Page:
Commentators have compared bribery to witchcraft in that it is known to be widely practiced yet no one admits to practicing it. Nonetheless, recorded instances of bribery and government corruption date back 3,000 years to ancient Egypt and Rome. Around 1300 B.C., King Horemheb of ancient Egypt was the first leader in history to denounce corruption by enacting laws to combat graft. Additionally, in 181 B.C., the ancient Romans instituted, Lex Baebia, the first law criminalizing elections bribery.
Despite continual and widespread governmental condemnation of bribery and corruption dating back to ancient times, the specific act of bribing foreign officials for commercial purposes was not deemed unlawful by any state until 1977 upon the passage of the U.S Foreign Corrupt Practices Act (FCPA). Therefore, should we conclude that the act of foreign official bribery didn’t exist until more recent times?
On the contrary, although not as well documented as domestic bribery matters, instances of foreign official bribery are chronicled in both ancient Greece and Rome. The first evidenced event involved the corruption of an official in ancient Greece. Themistocles was an Athenian military commander and statesman. In the summer of 480 B.C., the Persians invaded parts of Ancient Greece. The local people bribed the Athenian military leader, Themistocles, for protection, and in turn, Themistocles used part of the sum to bribe his allied commander, Eurybiades (who wished to retreat), to remain and fight while pocketing the rest.
Another ancient instance of bribing a foreign official was memorialized by the Romans. Jugurtha, was the King of Numidia (118 B.C. – 105 B.C.) The lands of Numidia now consist of mainly Algeria in northern Africa. Jugurtha was known to be proficient at bribery of Roman senators (and thus evading indictment for his crimes) and this resulted in the Jugurthine War between Rome and Numidia. Jugurtha enjoyed numerous battle wins against the Romans as a result of his bribes paid to Roman generals in consideration for moments of voluntary withdraw.
The FCPA of 1977 is the oldest law that prohibits and criminalizes corrupt payments to foreign public officials for the purpose of obtaining or retaining business. For the first thirty years of the FCPA’s existence, it was infrequently enforced, but starting in the early 2000s due to various factors including rampant corporate corruption, greater global cooperation, the 9/11 attacks, and the enactment of the Sarbanes-Oxley Act, the U.S. government commenced an aggressive global campaign against foreign bribery facilitated by U.S. individuals and corporations.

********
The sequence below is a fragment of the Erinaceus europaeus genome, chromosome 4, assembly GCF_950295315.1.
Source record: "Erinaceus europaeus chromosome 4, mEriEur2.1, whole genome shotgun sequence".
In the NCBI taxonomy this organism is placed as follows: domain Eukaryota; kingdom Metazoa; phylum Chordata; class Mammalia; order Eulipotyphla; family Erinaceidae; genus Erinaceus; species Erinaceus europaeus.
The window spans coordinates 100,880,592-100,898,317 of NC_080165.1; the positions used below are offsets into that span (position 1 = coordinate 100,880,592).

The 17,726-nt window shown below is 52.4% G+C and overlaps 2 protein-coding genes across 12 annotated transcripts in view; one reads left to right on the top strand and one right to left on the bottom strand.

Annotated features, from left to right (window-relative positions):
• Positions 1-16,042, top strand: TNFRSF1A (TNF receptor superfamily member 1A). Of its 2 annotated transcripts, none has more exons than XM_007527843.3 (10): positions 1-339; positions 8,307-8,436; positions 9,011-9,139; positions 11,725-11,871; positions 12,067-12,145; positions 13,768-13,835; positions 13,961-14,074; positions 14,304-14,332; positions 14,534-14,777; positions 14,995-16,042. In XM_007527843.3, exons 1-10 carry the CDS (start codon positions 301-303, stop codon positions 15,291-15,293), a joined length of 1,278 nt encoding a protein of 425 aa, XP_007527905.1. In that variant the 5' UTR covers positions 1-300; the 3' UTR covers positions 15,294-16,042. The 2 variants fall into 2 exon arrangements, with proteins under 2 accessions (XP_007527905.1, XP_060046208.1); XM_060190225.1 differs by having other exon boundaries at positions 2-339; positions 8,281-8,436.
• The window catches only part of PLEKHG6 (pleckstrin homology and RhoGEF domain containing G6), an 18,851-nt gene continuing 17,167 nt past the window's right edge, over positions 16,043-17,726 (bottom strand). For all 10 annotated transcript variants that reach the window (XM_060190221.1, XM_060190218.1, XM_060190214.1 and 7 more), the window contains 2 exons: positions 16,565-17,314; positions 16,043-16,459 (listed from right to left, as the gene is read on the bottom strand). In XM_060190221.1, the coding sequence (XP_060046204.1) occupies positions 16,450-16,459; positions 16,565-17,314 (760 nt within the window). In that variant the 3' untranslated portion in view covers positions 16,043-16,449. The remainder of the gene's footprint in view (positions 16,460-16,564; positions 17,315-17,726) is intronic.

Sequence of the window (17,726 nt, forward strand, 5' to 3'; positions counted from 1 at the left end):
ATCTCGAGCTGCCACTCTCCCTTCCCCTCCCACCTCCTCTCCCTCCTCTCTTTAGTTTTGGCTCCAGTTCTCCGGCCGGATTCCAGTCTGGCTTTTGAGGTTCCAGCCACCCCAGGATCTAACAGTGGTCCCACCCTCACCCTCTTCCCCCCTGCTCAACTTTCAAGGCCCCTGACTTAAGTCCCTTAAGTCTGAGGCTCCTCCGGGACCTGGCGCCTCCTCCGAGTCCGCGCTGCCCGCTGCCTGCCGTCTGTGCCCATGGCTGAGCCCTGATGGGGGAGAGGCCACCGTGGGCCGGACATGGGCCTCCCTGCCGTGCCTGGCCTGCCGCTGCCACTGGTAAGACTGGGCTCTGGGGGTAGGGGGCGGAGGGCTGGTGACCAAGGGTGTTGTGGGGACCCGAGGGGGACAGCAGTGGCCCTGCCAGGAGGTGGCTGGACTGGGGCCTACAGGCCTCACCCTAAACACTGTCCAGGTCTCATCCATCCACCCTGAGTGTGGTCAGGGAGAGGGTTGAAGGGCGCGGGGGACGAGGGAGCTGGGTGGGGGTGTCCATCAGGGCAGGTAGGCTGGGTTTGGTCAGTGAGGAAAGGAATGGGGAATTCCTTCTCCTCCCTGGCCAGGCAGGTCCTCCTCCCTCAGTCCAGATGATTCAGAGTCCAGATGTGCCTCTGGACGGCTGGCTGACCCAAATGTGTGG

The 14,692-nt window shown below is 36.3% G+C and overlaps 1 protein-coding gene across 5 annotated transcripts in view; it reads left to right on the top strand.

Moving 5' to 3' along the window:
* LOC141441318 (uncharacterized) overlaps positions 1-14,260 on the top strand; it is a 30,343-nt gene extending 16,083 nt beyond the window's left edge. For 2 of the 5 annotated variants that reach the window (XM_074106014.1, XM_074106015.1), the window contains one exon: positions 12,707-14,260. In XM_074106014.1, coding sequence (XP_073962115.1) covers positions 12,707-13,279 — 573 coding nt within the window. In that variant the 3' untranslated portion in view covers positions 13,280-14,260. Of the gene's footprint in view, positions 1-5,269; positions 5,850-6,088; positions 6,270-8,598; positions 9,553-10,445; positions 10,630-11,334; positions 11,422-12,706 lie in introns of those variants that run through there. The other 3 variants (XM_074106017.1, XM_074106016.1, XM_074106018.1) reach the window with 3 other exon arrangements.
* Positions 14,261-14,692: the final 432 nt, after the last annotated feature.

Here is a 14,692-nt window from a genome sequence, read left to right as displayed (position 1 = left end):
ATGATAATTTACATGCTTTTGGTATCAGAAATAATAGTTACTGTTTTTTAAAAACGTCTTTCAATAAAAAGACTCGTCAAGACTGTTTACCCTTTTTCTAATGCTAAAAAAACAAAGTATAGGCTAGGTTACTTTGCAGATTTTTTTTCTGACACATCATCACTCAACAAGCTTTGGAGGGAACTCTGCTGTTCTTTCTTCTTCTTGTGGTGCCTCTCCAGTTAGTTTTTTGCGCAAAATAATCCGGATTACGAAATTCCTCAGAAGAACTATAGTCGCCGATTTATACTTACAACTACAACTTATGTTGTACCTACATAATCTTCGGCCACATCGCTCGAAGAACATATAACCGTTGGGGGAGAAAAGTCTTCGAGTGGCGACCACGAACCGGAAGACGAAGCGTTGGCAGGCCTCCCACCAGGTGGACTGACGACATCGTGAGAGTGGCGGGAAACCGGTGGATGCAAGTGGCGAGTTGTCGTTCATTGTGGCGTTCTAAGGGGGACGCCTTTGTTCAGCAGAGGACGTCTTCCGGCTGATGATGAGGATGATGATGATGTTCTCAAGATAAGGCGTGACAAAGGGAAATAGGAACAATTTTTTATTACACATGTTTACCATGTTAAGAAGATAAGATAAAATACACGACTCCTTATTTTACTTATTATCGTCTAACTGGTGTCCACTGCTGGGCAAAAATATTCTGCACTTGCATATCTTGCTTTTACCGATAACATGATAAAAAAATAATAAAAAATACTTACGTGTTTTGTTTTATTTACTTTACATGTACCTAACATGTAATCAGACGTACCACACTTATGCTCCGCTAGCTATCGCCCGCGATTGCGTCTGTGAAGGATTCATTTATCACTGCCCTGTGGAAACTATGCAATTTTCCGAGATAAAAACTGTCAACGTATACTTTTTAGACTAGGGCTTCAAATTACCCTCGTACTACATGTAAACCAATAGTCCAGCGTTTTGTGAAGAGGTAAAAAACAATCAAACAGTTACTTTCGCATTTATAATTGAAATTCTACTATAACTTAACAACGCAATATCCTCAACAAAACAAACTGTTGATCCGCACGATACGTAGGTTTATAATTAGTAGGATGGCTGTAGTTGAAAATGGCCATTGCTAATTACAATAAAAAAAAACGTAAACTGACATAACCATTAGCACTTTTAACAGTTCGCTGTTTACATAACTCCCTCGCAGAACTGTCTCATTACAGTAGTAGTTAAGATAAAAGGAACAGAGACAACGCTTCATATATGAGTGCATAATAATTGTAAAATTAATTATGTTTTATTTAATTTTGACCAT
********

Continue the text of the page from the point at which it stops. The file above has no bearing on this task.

Notwithstanding the introduction of domestic bribery laws in ancient times, why did it take another 2,000 years for the enactment of foreign bribery laws relating to commercial transactions? The answer is two-fold.
First, and most notably, the wealthiest and most powerful nations are most often the cradles of foreign bribery culprits as these individuals and organizations hold the resources that allow them to expand their commercial operations abroad while using such resources to seek favorable terms in foreign lands. Consequently, the culprit’s own government may have historically viewed these efforts as economically and geo-politically constructive for the home nation. Hence, since more recent times, foreign bribery was probably viewed by the public sector as a beneficial and self-serving activity for the bribor and its country of origin.
Second, for the last 2,000 years, first world nations such as the U.K. and the U.S. may have downplayed the harm resulting from foreign bribery. We now know that activities that fall under such laws such as the FCPA harm both countries related to the dealing. Specifically, foreign corporate bribery leads to poverty as the ones who lose are the lower and middle classes that rely on governmental assistance. The world is slowly learning that ethics yields better consequences then corruption as corruption abolishes the moral and financial bases of a country and it consumes decades of education. Further, harms of foreign bribery include the expulsion of honest officials and the weakening of democratic society due to erosion of public trust.
Shae Armstrong is a corporate finance attorney with the national law firm of Stinson LLP in Dallas, Texas. Shae is recognized for his work involving private funds, investment companies, and loan arrangements with a focus on cross border transactions. Shae has advised U.S. House and Senate offices, committees of the U.S. Congress, and policy and industry trade groups on alternative and international investment and lending matters. Shae’s work has been cited in numerous publications including including the New York Times, Wall Street Journal, Dallas Morning News, The Guardian, and The Washington Times. Shae is also a Certified Financial Crime Specialist through the Association of Certified Financial Crime Specialists (ACFCS) and he advises his clients on matters including anti-money laundering and the Foreign Corrupt Practices Act (FCPA). He earned a undergraduate degree in accounting from Tulane University’s Freeman School of Business, a law degree from the University of Tulsa, and an executive global masters in management from the London School of Economics. Mr. Armstrong is licensed by the Supreme Court of Texas and the U.S. Court of International Trade.